Learning, memory, and synaptic plasticity in Alzheimer’s model mice
Clark, Jason Knight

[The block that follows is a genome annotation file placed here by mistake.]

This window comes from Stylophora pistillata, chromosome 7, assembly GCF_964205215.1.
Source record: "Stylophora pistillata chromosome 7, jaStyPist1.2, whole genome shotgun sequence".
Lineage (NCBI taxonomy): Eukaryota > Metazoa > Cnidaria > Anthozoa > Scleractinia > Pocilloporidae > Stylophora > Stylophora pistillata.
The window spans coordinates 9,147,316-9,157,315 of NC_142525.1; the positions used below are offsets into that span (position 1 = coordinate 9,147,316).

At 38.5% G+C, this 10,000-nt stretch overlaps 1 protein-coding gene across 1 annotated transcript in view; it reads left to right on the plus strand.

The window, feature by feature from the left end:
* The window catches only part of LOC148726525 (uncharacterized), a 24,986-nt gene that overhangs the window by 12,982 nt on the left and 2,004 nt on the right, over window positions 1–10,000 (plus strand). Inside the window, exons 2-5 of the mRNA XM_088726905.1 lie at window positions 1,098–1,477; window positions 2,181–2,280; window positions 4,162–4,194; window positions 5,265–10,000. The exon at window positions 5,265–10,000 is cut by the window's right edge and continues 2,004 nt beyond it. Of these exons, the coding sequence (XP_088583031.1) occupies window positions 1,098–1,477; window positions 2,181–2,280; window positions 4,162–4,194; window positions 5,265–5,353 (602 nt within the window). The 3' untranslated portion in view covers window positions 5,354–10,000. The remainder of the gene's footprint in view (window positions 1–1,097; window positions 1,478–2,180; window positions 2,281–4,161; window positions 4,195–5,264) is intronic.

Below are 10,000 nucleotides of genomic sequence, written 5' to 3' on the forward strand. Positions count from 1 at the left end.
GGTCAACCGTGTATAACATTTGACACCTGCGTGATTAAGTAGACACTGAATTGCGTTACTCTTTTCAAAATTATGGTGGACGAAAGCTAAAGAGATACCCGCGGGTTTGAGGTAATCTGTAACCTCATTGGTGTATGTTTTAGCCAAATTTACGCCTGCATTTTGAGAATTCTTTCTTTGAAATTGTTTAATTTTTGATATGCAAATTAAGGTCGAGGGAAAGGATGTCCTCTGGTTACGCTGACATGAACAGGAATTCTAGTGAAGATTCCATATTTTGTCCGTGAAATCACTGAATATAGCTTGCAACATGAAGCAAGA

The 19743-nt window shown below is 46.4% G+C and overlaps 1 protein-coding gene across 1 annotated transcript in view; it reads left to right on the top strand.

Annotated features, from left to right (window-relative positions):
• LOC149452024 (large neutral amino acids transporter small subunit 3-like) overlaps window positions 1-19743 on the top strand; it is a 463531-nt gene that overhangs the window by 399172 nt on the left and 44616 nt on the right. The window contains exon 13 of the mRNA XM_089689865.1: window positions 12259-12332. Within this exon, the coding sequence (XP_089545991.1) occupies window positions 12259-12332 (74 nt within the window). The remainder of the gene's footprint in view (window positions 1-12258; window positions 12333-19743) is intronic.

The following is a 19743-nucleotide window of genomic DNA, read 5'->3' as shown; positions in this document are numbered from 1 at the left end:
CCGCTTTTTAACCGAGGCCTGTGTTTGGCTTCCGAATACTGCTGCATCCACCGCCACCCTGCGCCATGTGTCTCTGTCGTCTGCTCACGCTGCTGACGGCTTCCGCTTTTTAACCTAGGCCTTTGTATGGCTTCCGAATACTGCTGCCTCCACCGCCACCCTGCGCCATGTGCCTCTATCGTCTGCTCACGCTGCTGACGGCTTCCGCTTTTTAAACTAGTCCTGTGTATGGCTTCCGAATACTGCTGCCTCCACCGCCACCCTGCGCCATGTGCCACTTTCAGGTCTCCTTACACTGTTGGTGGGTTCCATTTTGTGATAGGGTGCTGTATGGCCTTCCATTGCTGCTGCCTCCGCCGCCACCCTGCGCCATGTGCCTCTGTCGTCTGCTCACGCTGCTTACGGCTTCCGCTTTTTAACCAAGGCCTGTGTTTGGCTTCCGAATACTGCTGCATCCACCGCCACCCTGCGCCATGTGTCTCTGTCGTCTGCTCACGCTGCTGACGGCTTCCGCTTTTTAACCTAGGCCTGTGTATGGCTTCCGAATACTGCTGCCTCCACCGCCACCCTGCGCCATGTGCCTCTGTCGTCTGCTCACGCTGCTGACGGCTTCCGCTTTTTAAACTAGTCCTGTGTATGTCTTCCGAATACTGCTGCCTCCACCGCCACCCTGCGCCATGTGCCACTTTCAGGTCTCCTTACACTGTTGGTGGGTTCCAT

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Alzheimer’s disease (AD) is a neurodegenerative disease of aging thought to be initiated by production of Amyloid-β peptide, which leads to synaptic dysfunction and progressive memory loss, and the eventual formation of β-Amyloid plaques and neurofibrillary Tau tangles. Working memory is one of the first cognitive impairments in AD. We therefore wanted to explore the cellular mechanisms underlying working memory impairments in AD utilizing a well-known triple transgenic mouse model of Alzheimer’s disease (3xTg-AD) carrying mutations in APP, PS1, and Tau. We evaluated working memory using an 8-arm radial maze, and synaptic transmission and plasticity using an ex vivo hippocampal slice preparation to measure field Excitatory Post-Synaptic Potentials (fEPSP) in the CA1 region of ventral hippocampus. Unexpectedly, young 3xTg-AD mice at 3 months of age, typically considered to be presymptomatic, were significantly impaired in the spatial working memory task compared to Nontransgenic (NonTg) control mice. Measurements of fEPSPs to evaluate Long-Term Potentiation (LTP) as an indicator of long-term synaptic plasticity showed the NMDA receptor-dependent component of LTP (NMDAR LTP) was reduced in 3xTg-AD mice compared to NonTg mice. The remaining non-NMDA receptor-dependent component of LTP (non-NMDAR LTP) however was increased, resulting in a total LTP that was not different between 3xTg-AD and NonTg mice. At 8 months of age, 3xTg-AD mice were again significantly impaired in the spatial working memory task, and NMDAR LTP was again reduced in 3xTg-AD mice. The non-NMDAR LTP however was also reduced in 3xTg-AD mice, resulting in a total LTP that was now reduced in 3xTg-AD mice. The majority (>90%) of non-NMDAR LTP is mediated by Voltage-Dependent Calcium Channels (VDCC), and attempts to block LTP using NMDAR and VDCC antagonists were unsuccessful, indicating 3xTg-AD mice have compensatory mechanisms for LTP expression that occur independently of NMDAR or non-NMDAR dependent mechanisms. In addition, 3xTg-AD mice also showed impairments in short-term synaptic plasticity and basal synaptic transmission at both 3 and 8 months of age. These impairments in synaptic transmission and plasticity coincide with impairments in spatial working memory, and understanding the nature of these altered mechanisms may lead to therapeutic targets for disorders such as AD.